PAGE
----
The Herald of Freedom on Emigrant Aid, Part One

George W. Brown

George W. Brown

The November 17 Herald of Freedom continues to provide fascinating reading. When George Washington Brown admits it burst at the seams, he didn’t exaggerate. He found room for three separate one paragraph pieces to thank various people for for sending him potatoes, a slice of venison, and honey even in the face of such noisome and far less interesting news about political killings, secret military parties, and the Kickapoo Pioneer’s despairing at Kansas future. Today, I struggle against the powerful urge to talk about the potatoes and honey. Less sensational matters beckon.

All the way back to Benjamin Franklin Stringfellow’s Negro-Slavery, No Evil, Missourians framed their response to the threat of a free Kansas as one against mercenaries, hirelings, and paupers sent to Kansas to do the bidding of the Emigrant Aid Societies. Eli Thayer didn’t want to contest Kansas fair and square, but aimed to cheat. He and his New England money would buy Kansas for freedom, hedging out poor, decent Missouri men who had every right to the territory. One need not prefer slavery to freedom to understand that complaint. Brown answered it on the same page as a profile of Thayer, complete with an engraving of the man himself.

The paupers who so outraged Missouri had, in their destitution, spent at least million dollars. That sum, which Brown considered “a low estimate”, went entirely to western Missouri:

This money has been expended for provisions, cattle and horses, for labor with teams, &c., and has become the circulating medium along the border, and passed from hand to hand, adding wealth to every person who has had the handling of it. Whilst the commercial cities, and in fact all parts of our extended country, have felt the pressure of the money market, times have been comparatively easy in Western Missouri. Provisions have commanded double the price ever known before, and a home cash market has been found for everything produced.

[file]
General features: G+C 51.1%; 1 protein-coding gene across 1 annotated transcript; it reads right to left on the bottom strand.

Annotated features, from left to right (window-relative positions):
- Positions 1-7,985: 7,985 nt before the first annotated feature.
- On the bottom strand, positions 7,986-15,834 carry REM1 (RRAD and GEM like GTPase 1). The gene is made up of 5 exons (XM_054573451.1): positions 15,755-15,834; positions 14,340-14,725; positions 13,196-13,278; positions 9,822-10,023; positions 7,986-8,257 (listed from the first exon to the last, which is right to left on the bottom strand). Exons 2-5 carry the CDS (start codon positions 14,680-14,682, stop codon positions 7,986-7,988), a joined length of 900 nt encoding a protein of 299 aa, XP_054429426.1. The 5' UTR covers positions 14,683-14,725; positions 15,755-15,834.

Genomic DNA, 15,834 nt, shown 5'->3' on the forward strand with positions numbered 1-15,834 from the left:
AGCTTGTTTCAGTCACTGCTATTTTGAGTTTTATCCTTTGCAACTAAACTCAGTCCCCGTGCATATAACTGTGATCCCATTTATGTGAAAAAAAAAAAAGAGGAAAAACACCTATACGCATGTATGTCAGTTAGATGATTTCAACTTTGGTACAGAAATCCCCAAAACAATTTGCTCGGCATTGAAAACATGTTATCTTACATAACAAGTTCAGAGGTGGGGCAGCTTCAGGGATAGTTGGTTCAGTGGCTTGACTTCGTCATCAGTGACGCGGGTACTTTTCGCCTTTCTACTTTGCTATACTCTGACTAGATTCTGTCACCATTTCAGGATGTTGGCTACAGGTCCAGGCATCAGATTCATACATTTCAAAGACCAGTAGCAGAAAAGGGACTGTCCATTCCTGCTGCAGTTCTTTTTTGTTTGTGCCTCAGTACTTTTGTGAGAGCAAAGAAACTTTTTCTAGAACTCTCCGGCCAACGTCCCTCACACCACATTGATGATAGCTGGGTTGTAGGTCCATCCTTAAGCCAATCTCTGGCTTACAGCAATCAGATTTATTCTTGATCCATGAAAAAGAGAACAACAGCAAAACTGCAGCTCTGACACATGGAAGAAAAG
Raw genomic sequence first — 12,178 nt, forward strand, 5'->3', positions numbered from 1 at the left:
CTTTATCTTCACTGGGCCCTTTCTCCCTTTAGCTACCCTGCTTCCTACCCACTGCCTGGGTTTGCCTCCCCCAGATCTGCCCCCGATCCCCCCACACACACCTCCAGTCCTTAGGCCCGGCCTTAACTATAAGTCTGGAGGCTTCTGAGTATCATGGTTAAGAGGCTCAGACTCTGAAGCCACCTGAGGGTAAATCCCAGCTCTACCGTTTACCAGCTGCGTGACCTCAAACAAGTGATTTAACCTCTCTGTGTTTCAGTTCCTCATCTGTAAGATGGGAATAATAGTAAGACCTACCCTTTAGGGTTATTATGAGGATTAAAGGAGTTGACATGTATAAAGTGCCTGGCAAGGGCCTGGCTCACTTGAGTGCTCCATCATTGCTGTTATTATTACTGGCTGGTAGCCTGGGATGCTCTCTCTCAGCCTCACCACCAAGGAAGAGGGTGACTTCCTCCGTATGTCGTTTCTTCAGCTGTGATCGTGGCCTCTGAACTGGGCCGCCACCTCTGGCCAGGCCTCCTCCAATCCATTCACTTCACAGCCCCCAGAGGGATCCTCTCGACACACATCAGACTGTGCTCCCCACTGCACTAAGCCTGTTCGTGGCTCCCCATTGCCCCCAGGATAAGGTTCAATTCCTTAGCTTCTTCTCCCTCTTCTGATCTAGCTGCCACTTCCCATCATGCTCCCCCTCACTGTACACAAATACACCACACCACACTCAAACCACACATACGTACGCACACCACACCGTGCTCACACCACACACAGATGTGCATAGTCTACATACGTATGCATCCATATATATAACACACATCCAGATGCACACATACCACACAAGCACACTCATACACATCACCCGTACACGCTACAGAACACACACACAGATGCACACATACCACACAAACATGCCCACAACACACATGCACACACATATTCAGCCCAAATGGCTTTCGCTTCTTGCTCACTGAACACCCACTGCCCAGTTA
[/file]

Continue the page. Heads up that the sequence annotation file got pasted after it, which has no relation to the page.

Benjamin Franklin Stringfellow

Benjamin Franklin Stringfellow

Brown might have blustered his way through all that. The number could come from nothing more than the south end of a northbound newspaper man. But one can’t argue with the basic fact that merchants on the Missouri border stood to do very well from emigrants passing through. Anything going into Kansas had to go through their lands and those who reached Kansas would find themselves at least somewhat dependent on Missouri’s vendors for the near future. Stringfellow foresaw that threat:

It seemed as if Weston were about to become the head-quarters of their operations. It was feared, and subsequent events have vindicated, that our fear was not without foundation, that among our traders and merchants there where those who at heart were against us; others who loved money so much more than their country, they would, for the gain from the abolition trade, encourage them to come among us.

The love of money truly forms the root of all evils. George Brown knew and bragged about it. That million dollars didn’t fall out of the sky, so if the “intelligent” man reading his paper could “divest his mind of party prejudice, he will thank heaven for so pleasant a result.” But intelligence seemed in short supply in Missouri:

while the facts exist, and are obvious to the casual observer, and the treasures are literally rolling into the laps of our neighbors, they are stigmatizing the people of Kansas-those who have saved them from bankruptcy during the general crash-with being “paupers, and the filth and scum of the eastern cities.”

Their papers had misled them by painting Eastern emigrants to Kansas in such colors, but couldn’t the people of Missouri see the color of their gold? Did paupers go around “jingling in their pockets” such riches? The nation’s richest poor people had come to Kansas to the tune of thirty-five to forty thousand, and Brown claimed another thousand a day. The 1860 census counted 107,206 in Kansas all of five years later, so Brown might have roughly the correct number. Could Missouri afford to keep slandering so many well-off customers? If antislavery neighbors rankled and giving up the cause meant denying oneself the pleasures of slandering Yankees, then as compensation for those pains one could take full pockets.



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